Our C&MA DNA shows a willingness to be vulnerability to Violence. Part of living among the poor is the exposure one has to crime. At prayer meeting a few weeks ago, with just a small group in attendance, two shared that their motorbikes had been stolen, and one arrived home from work to find his house empty, the entire contents gone. We take extra precautions in walking down a street and stay alert to our surroundings. We listen to the advice of our church leaders and government officials so we do not purposely enter a red zone, or an area where protests and demonstrations are planned, but we hear of and sometimes actually see, violent things around us. Recently, when visiting in a neighborhood, we heard lots of commotion outside. The woman quickly locked things up and we began to pray. The troublemakers left and a short while later I was able to leave safely. At the local prison, where we work with juveniles, we are locked in a room with a couple dozen violent criminals, who could take down our small band of women in a moment with no guard knowing the better. The cost of bringing the Gospel to the last to be reached areas involves a willingness to live with the constant threat of violence. It requires a faith in the Lord Jesus who said, "Go into all the world and remember that I am with you always”. Surrendering to the call of God includes a willingness to be vulnerable. In Burkina Faso, this is now including a vulnerability to violence. It is what the poor around us face and as we live and work among them, we will face this as well. We know that the Lord Jesus has been given all authority and is able to keep us from the cup of violence, but we also understand that as disciples of Christ, we too may face what many others of His followers have faced in taking the Gospel to the poor. His will must be done and He is not willing that any should perish, including those who are poor and exposed to violence.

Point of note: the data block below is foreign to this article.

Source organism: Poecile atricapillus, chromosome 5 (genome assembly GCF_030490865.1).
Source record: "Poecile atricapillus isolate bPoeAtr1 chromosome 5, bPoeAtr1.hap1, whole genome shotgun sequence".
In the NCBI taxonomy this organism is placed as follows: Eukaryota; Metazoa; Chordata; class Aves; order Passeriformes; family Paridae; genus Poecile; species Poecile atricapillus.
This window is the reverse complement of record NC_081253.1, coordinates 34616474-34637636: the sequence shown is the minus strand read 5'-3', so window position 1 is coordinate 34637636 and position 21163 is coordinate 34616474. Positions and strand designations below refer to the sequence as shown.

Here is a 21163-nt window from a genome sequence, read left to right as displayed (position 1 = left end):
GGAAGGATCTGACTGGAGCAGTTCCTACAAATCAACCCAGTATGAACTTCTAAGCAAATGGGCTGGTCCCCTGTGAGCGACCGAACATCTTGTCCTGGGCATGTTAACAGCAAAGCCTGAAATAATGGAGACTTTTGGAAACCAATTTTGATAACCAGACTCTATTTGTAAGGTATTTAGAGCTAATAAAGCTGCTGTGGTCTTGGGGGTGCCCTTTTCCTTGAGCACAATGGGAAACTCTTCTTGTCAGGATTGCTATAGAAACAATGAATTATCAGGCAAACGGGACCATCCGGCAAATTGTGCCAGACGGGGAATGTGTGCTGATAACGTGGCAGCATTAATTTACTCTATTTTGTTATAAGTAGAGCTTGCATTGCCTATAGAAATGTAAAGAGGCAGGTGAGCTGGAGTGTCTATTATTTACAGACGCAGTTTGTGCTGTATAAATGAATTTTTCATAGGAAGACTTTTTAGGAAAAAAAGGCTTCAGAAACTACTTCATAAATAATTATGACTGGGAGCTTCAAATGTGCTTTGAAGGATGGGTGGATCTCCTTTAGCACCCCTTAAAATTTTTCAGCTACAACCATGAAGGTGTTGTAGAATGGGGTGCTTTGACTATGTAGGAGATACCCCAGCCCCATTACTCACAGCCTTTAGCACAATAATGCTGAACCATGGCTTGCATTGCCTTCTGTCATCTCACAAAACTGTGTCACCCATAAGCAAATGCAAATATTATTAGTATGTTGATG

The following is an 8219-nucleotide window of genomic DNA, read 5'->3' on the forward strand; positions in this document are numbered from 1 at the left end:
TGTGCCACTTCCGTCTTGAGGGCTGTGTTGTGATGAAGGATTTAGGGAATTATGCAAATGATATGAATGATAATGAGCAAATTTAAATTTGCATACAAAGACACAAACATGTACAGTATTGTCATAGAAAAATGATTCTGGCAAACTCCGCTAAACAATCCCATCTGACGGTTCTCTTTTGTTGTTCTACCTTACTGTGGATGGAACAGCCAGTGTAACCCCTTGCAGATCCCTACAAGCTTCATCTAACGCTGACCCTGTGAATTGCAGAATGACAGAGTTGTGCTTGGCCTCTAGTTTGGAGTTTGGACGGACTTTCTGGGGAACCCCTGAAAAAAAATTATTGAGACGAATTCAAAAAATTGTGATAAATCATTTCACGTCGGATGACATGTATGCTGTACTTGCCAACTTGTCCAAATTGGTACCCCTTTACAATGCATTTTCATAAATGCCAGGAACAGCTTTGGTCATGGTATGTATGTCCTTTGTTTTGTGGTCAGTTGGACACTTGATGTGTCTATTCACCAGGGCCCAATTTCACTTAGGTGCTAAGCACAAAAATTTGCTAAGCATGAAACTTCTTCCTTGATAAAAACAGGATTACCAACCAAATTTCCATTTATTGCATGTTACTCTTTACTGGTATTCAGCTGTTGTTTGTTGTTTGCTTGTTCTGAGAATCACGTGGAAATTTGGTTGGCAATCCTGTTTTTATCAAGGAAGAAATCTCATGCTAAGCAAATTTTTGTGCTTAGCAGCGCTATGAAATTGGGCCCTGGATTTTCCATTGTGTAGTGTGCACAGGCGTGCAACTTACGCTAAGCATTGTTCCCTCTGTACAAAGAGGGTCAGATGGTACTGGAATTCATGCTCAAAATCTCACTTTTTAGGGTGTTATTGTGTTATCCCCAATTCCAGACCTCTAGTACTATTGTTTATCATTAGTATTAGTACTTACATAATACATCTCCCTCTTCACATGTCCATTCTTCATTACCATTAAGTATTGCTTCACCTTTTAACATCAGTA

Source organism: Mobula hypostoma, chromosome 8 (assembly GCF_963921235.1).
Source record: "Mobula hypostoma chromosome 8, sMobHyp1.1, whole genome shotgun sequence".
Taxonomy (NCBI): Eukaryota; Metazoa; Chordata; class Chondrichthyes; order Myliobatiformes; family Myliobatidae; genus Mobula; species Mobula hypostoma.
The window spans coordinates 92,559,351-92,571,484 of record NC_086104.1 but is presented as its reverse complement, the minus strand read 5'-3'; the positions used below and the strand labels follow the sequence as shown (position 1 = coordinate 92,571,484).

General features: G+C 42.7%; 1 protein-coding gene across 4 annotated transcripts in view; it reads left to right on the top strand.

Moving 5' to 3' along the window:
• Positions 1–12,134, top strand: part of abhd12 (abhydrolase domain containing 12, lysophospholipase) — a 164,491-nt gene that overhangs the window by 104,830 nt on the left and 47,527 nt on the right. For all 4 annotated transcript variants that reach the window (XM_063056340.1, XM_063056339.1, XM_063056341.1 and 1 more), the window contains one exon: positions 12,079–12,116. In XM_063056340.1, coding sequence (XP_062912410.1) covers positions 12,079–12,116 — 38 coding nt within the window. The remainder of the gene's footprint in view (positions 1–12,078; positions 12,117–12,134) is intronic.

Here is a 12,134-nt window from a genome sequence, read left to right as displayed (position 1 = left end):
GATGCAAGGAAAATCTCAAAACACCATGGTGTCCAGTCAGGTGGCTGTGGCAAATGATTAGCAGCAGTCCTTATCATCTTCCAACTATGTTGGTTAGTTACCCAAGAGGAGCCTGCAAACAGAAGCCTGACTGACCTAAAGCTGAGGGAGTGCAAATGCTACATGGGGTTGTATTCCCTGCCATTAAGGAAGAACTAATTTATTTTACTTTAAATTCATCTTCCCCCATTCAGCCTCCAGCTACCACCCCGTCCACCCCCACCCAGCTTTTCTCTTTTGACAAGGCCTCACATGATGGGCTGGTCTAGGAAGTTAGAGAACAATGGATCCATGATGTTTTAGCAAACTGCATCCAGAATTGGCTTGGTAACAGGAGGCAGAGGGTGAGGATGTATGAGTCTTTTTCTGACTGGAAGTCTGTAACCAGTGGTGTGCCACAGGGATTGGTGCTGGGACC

With women guards at the prison IMG_0499.jpg 56.47KB 0 downloads